“Don’t undervalue your services,” said Pouncy, whose expertise includes the design of restaurant and retail spaces, such as Midtown’s Curl Up & Dye salon. “Have courage in your own abilities.”

A common theme among the workshop panelists was the danger of paying too much for advertising. In this day of social media, they said, artists can get extensive publicity through Facebook, Twitter, and aggressive networking.

“Do everything you can for free,” said Pouncy. “If it’s over $100, don’t do it. Because when you are a small company and you try to look like a big company, sometimes you bite off more than you can chew and you don’t get the return that you expect.”

And don’t forget there’s always the work itself to get the word out, said Snowden.

“The more shows you have, the more your work works for you,” she said. “Any time I sell a work, that work is in a client’s house working for me, because people will inquire where they got it.”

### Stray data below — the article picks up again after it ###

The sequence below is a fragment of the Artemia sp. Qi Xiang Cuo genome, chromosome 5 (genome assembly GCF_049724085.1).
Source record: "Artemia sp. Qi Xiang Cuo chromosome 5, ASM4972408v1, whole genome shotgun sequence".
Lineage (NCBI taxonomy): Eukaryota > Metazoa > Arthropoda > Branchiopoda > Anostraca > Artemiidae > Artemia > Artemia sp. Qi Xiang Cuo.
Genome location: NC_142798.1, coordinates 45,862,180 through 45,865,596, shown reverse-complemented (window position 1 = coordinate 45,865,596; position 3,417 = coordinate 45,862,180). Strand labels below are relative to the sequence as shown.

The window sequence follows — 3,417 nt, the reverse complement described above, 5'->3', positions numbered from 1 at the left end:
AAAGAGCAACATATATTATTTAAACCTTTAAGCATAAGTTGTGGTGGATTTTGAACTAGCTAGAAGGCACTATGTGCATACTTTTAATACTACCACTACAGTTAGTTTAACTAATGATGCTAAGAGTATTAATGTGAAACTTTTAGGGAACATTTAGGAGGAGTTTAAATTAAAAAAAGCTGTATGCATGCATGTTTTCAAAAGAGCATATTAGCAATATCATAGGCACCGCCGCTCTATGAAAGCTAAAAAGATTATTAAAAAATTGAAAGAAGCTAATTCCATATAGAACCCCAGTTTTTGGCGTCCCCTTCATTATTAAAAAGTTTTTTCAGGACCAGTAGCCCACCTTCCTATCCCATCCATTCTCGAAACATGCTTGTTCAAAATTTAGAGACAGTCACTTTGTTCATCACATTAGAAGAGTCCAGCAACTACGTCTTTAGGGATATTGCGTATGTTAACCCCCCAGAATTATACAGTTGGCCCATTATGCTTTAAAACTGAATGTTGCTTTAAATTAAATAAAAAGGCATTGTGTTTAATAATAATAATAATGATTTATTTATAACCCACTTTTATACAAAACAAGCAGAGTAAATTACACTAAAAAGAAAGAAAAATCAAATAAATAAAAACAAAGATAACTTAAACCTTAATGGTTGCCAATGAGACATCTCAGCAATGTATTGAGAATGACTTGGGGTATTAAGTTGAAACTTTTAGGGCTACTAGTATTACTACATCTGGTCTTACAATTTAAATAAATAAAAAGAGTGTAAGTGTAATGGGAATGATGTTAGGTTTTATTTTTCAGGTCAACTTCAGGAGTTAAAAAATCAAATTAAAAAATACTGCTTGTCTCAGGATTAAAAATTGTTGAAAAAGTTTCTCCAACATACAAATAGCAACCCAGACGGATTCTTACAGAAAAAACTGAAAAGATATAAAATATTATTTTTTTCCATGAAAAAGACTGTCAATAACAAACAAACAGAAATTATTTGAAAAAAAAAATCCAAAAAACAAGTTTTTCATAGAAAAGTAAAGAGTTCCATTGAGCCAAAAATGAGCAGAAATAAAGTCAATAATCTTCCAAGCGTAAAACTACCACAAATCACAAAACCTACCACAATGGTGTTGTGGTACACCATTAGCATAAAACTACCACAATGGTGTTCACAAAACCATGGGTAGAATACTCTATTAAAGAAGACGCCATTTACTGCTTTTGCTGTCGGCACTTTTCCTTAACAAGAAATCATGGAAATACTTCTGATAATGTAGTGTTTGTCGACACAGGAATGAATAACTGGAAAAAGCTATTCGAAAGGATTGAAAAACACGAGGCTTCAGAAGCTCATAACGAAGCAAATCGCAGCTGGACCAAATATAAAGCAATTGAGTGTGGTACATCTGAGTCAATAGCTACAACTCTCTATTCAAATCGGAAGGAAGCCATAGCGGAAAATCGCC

Still, said Snowden, whose prints appear in Neiman Marcus stores nationwide, a key aspect of running a successful business is knowing when to delegate tasks. Galleries charge a 50% commission to sell her art, she said, and it’s worth every penny.

“I’ll gladly pay somebody to sell my work for me and give them 50% because that gives me more time in my studio to do my work,” Snowden said. “Selling yourself and selling your art is a major job. And when I’m selling, I’m not making art.”

Snowden offered two other pieces of advice for working artists. First, make sure potential clients know that art is an investment.

“Art always appreciates,” she said. “I can show clients pieces of my work I sold 20 years ago for $2,000 that are now selling for $17,000.”

Second, offer to sell work on an installment basis. People are used to buying cars and property that way, she said, and a payment plan can make a purchase more affordable.

Finally, said Pouncy, creative jobs are often never advertised, so it’s important for artists to attend tradeshows and keeping connected with people personally as well as professionally.

“It’s different building something from the ground up then it is walking into something that’s already been developed and nurtured and cultivated,” she said. “Keep a list of clients, but also stay close to friends. You’ll see how valuable networks and relationships that you’ve built up in the past are when you start a business.”